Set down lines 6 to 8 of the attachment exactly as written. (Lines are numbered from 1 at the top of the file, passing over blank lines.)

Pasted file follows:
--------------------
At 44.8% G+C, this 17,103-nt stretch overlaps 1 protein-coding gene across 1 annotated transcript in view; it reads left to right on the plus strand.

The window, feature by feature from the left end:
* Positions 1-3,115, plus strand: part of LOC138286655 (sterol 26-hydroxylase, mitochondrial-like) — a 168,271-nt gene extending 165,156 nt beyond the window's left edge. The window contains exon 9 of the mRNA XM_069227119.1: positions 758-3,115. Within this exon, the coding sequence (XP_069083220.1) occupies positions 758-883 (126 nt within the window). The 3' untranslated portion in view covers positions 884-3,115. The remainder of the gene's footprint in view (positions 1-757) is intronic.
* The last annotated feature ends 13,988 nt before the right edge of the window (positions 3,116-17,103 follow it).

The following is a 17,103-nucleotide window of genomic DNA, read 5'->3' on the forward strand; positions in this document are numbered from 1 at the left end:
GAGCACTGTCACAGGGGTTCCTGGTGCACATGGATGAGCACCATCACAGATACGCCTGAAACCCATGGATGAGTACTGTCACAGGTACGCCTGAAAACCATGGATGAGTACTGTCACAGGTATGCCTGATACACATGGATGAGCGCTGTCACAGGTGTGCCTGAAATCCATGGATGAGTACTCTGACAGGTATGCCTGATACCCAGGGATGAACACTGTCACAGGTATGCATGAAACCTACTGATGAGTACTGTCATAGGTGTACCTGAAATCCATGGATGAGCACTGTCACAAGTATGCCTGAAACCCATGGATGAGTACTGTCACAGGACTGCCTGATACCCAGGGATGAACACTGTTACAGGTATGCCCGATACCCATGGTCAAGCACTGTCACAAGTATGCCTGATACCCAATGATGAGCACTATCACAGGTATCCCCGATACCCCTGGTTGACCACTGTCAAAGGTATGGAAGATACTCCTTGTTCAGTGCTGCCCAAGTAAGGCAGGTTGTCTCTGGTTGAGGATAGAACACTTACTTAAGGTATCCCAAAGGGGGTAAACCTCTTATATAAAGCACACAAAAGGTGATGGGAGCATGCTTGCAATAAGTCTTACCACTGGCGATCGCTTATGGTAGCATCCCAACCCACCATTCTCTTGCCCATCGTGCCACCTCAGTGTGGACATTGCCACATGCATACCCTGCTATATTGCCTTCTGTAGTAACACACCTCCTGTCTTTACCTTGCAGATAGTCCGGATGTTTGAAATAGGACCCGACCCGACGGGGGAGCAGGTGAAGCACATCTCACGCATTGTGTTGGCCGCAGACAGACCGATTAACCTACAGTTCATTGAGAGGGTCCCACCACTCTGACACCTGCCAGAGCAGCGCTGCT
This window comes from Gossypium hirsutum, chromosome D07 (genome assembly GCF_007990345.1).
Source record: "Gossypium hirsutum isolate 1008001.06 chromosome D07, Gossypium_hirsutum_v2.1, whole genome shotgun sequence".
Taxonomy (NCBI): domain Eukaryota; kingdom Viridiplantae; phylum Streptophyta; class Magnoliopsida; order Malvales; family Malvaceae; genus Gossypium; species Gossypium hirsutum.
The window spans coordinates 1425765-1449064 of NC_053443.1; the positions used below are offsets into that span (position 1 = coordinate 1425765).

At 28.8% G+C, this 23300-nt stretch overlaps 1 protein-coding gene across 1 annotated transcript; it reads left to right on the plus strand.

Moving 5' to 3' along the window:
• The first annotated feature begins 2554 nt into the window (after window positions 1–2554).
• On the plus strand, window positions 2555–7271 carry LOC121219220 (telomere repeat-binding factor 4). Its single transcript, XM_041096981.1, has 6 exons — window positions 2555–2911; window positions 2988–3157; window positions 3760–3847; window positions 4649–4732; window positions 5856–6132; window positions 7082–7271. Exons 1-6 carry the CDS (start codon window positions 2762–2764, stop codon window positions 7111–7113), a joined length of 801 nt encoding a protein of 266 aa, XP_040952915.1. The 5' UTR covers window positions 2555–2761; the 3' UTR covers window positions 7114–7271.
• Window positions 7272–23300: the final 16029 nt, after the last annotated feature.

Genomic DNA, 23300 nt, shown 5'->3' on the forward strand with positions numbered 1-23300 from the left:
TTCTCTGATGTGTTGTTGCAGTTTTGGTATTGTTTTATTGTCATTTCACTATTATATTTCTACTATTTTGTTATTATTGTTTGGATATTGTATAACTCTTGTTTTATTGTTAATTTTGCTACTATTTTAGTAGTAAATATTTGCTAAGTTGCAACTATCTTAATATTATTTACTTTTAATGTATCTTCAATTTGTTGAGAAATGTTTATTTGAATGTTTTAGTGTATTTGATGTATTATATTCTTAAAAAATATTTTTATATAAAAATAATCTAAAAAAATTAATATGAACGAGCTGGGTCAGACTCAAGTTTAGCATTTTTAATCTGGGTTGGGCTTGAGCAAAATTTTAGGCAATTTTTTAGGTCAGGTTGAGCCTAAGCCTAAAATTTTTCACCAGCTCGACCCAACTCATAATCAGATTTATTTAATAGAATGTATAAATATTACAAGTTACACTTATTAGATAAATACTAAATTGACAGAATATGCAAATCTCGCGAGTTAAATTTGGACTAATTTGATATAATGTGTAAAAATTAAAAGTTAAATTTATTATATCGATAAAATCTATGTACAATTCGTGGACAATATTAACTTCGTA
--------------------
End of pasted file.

GAGCACTGTCACAGGGGTTCCTGGTGCACATGGATGAGCACCATCACAGATACGCCTGAAACCCATGGATGAGTACTGTCACAGGTACGCCTGAAAACCATGGATGAGTACTGTCACAGGTATGCCTGATACACATGGATGAGCGCTGTCACAGGTGTGCCTGAAATCCATGGATGAGTACTCTGACAGGTATGCCTGATACCCAGGGATGAACACTGTCACAGGTATGCATGAAACCTACTGATGAGTACTGTCATAGGTGTACCTGAAATCCATGGATGAGCACTGTCACAAGTATGCCTGAAACCCATGGATGAGTACTGTCACAGGACTGCCTGATACCCAGGGATGAACACTGTTACAGGTATGCCCGATACCCATGGTCAAGCACTGTCACAAGTATGCCTGATACCCAATGATGAGCACTATCACAGGTATCCCCGATACCCCTGGTTGACCACTGTCAAAGGTATGGAAGATACTCCTTGTTCAGTGCTGCCCAAGTAAGGCAGGTTGTCTCTGGTTGAGGATAGAACACTTACTTAAGGTATCCCAAAGGGGGTAAACCTCTTATATAAAGCACACAAAAGGTGATGGGAGCATGCTTGCAATAAGTCTTACCACTGGCGATCGCTTATGGTAGCATCCCAACCCACCATTCTCTTGCCCATCGTGCCACCTCAGTGTGGACATTGCCACATGCATACCCTGCTATATTGCCTTCTGTAGTAACACACCTCCTGTCTTTACCTTGCAGATAGTCCGGATGTTTGAAATAGGACCCGACCCGACGGGGGAGCAGGTGAAGCACATCTCACGCATTGTGTTGGCCGCAGACAGACCGATTAACCTACAGTTCATTGAGAGGGTCCCACCACTCTGACACCTGCCAGAGCAGCGCTGCT
This window comes from Gossypium hirsutum, chromosome D07 (genome assembly GCF_007990345.1).
Source record: "Gossypium hirsutum isolate 1008001.06 chromosome D07, Gossypium_hirsutum_v2.1, whole genome shotgun sequence".